Since the election, there has been a constant, almost daily, stream of unexpected decisions, enormous conflict, multiple marches protests/ demonstrations, and subsequent chaos. For many people, it has reached a point of overload. They go to bed with their heads still spinning from the daily events, the evening news, or the cable talking heads. They yearn for a bit of relief, a few moments of peace, and a reduction in their own emotional turmoil.
I’ve always viewed life as shaped like an ice cream cone. You stand at the very bottom of the cone. Right above you, there is your family and closest friends. Above them, there are your classmates or your work cohorts. Above that larger group, there is your neighborhood and your community, all expanding outward. At the top of the cone, as you progress upward, there is our national and global world. Today, the top of the cone tasty like ice cream; it looks more and more like the ocean – with us caught in the perfect storm.
Each one of us can choose where we want to spend our time and effort in that cone. We can move up and down inside that cone, resting at any level. How much of your time do you want spent at the top of the cone, directly involved in the conflict and chaos. Yes, you get a chance to add your voice to the chorus. But beware: it only works if you can withstand the stress. And remember: by participating in that top level, you are contributing to the turbulent waves, not reducing them. At the same time, your own emotional health may be paying a price.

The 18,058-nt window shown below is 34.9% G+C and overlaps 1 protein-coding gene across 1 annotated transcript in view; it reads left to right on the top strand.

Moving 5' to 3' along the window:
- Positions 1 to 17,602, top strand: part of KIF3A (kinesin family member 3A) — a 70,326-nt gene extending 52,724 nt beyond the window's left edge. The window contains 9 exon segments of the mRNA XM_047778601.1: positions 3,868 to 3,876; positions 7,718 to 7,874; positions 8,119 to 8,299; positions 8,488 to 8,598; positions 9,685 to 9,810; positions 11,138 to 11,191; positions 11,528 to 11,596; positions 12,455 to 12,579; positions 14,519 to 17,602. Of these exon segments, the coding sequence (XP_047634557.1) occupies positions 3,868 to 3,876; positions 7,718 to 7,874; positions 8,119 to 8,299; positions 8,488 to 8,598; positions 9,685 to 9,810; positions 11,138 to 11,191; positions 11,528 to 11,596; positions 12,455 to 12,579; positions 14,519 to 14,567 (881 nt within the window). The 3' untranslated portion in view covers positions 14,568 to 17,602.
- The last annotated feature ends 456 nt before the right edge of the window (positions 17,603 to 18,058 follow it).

I am not an advocate of nonparticipation. Instead, I am an advocate of balanced participation. More importantly, I am a believer that you change the content at the top from the bottom up. Just as you live life from the inside out. As you think, so shall you be. You are what you repeatedly do. Excellence is not an act: it’s a habit. I short, try working on yourself before you flail about at the top, mostly submerged by those waves. Improve yourself. Spend time with your family and friends. Then work on helping others.
It’s an old surfing tip. When the waves come crashing down on you, what do you do? You dive lower and lower. The deeper your depth, the less you feel the turbulence of the crashing waves above you. If you stay down, letting the series of waves sweep past you, you can wait to resurface, catching the lull between the sets of waves. When the surf is up, when the waves are rough, and when the wind/ current are against you, that’s how you survive.
In the real world, we can do so much the same – and we can do much more. Once we are down at the bottom, we can work on ourselves, making ourselves better people. More tolerant. More inclusive. More centered. More balanced. More loving. Built with better habits. Once rebuilt and strengthened, we can shift our focus from ourselves to our family and friends, helping ourselves to reshape our personal world. After all, isn’t that how we all feel better? By spending time with – and helping – our family and friends, not just by helping ourselves?